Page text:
Emerald leaders fear price hikes amid Virgin collapse
CENTRAL Highlands community leaders fear the region’s tourism will plummet and residents would suffer if only one airline flew into Emerald Airport.
Virgin Australia today confirmed it has gone into voluntary administration, handing the airline over to insolvency experts at Deloitte to restructure the business.
Member for Gregory Lachlan Millar said if Alliance Airlines, which operated as a codeshare with Virgin Australia, decided to pull their flights from Emerald, the airline monopoly would increase prices.
“Higher prices will become a reality if we have only one airline flying into Emerald,” he said.
“It will be harder to get to Emerald and harder to get out of Emerald.
“We’re going to see higher fares and less flights.”
Mr Millar said it would be tougher for people who flew regularly for work or medical reasons.
“It will also make it harder to travel for medical treatment or family emergencies,” he said.
“We already have a huge gap in health outcomes in regional Queensland. Making medical travel harder will only increase this.”
Without Emerald Airport, the closest airports are located at Rockhampton or Longreach, both of which are more than a two-hour drive.
Central Highlands Regional Council Mayor Kerry Hayes said the smart thing to do, if there were to be airline monopoly, would be for Qantas to keep reasonable prices for a successful business approach.
“If you want to build your business it has to be practical,” he said.
“You cannot keep peaking the prices out or you won’t grow your market.
“The sensible approach would be to maintain an affordable option.
“It’s good for customers and good for the airline.”
The number of commercial flights to and from Emerald has significantly dropped since the onset of coronavirus, although the number of charter flights has dramatically increased.
“The Emerald to Brisbane route is probably still one of the prolific travelled routes in the nation,” Mr Hayes said.
“We’ve gone from 40-50 (commercial flights) a week through Qantas and Virgin’s Alliance, a couple of months ago.
“Now we have three to five a week by Qantas and 30-32 chartered flights coming into the airport.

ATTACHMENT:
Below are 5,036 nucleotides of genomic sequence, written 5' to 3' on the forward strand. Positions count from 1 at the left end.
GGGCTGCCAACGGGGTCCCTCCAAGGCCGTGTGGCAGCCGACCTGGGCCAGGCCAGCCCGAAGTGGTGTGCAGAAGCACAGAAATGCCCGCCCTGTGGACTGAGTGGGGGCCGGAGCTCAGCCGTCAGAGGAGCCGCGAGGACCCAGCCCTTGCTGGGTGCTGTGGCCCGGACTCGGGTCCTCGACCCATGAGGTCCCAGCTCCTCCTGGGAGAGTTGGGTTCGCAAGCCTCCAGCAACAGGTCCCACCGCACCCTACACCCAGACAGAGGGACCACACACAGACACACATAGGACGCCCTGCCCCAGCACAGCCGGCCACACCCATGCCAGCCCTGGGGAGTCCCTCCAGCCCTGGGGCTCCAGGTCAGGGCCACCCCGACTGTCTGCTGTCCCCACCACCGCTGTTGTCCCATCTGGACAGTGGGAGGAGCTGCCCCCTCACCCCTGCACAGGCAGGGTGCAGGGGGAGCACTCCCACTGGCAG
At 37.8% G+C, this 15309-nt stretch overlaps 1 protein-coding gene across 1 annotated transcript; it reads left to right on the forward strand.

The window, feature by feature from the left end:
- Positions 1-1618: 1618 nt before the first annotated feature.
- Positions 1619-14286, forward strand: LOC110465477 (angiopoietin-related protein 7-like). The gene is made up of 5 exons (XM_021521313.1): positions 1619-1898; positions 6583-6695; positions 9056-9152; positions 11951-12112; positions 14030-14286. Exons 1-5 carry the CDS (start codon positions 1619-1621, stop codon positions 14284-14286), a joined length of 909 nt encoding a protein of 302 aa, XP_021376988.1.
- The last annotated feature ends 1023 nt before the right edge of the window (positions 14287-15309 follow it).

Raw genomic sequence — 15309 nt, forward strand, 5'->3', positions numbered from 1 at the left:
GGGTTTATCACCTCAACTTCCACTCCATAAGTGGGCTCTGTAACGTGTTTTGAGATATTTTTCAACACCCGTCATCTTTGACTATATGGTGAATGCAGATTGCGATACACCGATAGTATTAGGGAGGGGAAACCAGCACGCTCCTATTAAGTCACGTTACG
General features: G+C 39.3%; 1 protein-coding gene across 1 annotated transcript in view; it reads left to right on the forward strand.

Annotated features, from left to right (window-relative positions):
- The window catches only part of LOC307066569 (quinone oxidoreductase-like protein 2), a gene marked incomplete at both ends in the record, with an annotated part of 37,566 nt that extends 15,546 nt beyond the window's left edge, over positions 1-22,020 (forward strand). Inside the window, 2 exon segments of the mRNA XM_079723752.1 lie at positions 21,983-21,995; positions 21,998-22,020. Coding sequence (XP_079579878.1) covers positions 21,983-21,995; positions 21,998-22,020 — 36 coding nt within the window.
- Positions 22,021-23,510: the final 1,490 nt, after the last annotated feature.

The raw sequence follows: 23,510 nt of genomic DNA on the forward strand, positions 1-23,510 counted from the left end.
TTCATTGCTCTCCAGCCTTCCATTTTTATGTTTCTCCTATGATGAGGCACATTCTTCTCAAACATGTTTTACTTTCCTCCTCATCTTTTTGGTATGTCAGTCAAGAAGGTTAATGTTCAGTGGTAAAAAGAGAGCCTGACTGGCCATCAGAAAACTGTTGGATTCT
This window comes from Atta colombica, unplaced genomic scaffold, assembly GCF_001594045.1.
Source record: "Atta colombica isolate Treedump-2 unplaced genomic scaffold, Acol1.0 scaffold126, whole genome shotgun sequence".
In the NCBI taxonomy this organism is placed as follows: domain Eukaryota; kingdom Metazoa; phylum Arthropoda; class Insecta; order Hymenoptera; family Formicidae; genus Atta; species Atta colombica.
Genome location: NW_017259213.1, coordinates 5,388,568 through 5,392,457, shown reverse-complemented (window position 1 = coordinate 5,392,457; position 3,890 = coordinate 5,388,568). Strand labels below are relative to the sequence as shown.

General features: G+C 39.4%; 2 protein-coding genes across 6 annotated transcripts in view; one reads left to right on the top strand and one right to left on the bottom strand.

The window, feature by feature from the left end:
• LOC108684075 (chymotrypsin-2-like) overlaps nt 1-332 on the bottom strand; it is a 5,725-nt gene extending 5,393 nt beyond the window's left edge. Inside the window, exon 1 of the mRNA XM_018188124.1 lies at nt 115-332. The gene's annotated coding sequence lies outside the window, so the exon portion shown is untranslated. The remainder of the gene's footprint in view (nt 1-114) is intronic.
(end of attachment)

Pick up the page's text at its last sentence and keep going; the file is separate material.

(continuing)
“Our commercial flights have been replaced by largely industry-based charter flights flying those workers.”
He said the whole business system had changed and more people were travelling through Emerald Airport than other larger airports.
Mr Hayes said solid, reliable and frequent flights would also be a key to increasing the regions tourism market when coronavirus restrictions ceased.
“That’s the sort of things we need to grow the market around here,” he said.
“They need a hub to travel to and if prices rise then they are less likely to travel here.”
In a statement released this morning, Virgin said it had appointed Deloitte partners Vaughan Strawbridge, John Greig, Sal Algeri and Richard Hughes as joint administrators.
The decision comes as the business has continued to seek financial assistance from a number of parties, including state and federal governments, to help it through the unprecedented crisis.
Emerald Chamber of Commerce president Victor Cominos said it wasn’t the first time Emerald had fought for two airlines.
“It saddens us to see we’re back to one service,” he said.
“The Emerald Chamber of Commerce was responsible for introducing a second airline in 1979.
“We fought hard to get services into the place.
“We lobbied and campaigned and did whatever possible to get the two services up and running.
“We’re very concerned the demise of Virgin is going to lead to higher airfares and the introduction of substandard services.”
He said the group would fight again to ensure airline prices to and from Emerald stayed at the “right price”.
Virgin Australia Group Chief Executive Officer Paul Scurrah said he hoped the business made it out the other side.
“Australia needs a second airline and we are determined to keep flying,” he said.
“Virgin Australia will play a vital role in getting the Australian economy back on its feet after the COVID-19 pandemic by ensuring the country has access to competitive and high-quality air travel.”